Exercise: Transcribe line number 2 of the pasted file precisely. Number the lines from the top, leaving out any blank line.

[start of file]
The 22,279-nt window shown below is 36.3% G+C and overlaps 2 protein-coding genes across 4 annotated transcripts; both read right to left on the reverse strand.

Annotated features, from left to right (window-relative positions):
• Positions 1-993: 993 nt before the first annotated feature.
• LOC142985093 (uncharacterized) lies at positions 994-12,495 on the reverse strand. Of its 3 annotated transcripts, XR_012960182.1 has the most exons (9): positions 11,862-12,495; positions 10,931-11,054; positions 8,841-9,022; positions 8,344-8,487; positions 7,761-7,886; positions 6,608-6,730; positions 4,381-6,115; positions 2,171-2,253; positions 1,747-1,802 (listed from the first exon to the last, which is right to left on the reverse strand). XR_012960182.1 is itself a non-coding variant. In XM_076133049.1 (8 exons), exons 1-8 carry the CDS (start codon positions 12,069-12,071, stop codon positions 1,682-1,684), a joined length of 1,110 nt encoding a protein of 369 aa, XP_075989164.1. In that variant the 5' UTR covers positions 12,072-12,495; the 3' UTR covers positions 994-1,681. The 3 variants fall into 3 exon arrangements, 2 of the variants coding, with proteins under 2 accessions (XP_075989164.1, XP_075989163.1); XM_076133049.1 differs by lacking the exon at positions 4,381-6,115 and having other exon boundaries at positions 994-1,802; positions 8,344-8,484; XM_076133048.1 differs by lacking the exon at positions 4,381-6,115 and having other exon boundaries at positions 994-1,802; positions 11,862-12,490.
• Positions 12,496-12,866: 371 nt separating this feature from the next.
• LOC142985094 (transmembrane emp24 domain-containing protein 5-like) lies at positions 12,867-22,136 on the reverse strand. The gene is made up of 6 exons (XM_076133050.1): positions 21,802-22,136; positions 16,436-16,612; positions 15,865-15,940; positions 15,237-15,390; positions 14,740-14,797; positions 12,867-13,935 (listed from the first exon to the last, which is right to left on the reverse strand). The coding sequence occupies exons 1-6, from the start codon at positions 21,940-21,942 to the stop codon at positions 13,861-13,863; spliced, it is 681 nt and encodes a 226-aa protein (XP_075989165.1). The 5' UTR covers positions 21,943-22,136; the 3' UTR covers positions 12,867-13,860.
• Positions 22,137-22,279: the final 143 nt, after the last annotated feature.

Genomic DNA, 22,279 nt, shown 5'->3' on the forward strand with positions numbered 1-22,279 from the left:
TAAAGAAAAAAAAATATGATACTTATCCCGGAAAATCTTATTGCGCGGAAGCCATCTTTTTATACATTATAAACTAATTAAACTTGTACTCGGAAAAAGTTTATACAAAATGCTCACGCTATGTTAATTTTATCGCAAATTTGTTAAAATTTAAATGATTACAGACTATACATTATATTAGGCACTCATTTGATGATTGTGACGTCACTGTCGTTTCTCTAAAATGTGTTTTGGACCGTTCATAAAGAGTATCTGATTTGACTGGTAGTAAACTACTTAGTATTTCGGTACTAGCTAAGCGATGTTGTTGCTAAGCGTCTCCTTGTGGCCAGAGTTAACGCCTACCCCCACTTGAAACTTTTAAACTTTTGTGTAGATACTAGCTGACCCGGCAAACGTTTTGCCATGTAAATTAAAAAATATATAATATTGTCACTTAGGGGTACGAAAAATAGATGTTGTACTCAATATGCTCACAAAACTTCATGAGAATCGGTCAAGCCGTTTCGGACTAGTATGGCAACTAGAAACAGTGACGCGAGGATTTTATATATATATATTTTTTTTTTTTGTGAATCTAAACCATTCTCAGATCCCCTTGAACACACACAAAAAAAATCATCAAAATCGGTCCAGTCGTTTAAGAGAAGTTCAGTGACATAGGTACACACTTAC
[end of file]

Annotated features, from left to right (window-relative positions):